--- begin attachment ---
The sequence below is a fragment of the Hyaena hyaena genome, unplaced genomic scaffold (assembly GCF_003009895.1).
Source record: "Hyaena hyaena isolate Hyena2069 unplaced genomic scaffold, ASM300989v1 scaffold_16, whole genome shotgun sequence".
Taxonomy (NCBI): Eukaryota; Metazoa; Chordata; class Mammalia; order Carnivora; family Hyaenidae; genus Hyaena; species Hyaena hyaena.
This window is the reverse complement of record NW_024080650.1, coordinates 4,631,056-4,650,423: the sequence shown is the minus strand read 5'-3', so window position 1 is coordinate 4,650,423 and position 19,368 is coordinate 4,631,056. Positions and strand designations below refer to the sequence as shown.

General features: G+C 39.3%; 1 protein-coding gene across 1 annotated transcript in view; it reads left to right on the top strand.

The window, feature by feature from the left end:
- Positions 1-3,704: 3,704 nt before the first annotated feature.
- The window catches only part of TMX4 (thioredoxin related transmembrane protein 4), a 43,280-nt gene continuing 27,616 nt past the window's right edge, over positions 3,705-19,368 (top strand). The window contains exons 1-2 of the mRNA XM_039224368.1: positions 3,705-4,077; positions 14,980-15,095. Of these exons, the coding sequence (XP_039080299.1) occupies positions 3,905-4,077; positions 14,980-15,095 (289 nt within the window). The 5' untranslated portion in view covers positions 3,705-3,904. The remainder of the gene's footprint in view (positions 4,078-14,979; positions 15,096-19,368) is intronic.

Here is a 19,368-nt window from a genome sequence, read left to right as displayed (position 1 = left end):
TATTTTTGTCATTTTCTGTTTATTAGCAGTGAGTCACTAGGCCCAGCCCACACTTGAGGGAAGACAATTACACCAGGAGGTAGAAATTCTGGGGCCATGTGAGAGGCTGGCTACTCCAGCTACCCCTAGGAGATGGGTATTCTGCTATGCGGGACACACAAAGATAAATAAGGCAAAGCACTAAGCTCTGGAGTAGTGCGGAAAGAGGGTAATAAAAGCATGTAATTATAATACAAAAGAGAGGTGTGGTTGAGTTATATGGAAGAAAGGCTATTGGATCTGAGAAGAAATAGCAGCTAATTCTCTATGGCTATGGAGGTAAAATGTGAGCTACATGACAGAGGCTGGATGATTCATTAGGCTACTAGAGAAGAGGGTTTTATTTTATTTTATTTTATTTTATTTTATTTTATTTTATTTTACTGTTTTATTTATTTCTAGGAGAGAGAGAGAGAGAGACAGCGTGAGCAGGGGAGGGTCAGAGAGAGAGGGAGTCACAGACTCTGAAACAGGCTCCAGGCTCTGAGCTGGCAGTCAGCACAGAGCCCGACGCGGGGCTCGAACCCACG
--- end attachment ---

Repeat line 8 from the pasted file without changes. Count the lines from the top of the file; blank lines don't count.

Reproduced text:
- The window catches only part of TMX4 (thioredoxin related transmembrane protein 4), a 43,280-nt gene continuing 27,616 nt past the window's right edge, over positions 3,705-19,368 (top strand). The window contains exons 1-2 of the mRNA XM_039224368.1: positions 3,705-4,077; positions 14,980-15,095. Of these exons, the coding sequence (XP_039080299.1) occupies positions 3,905-4,077; positions 14,980-15,095 (289 nt within the window). The 5' untranslated portion in view covers positions 3,705-3,904. The remainder of the gene's footprint in view (positions 4,078-14,979; positions 15,096-19,368) is intronic.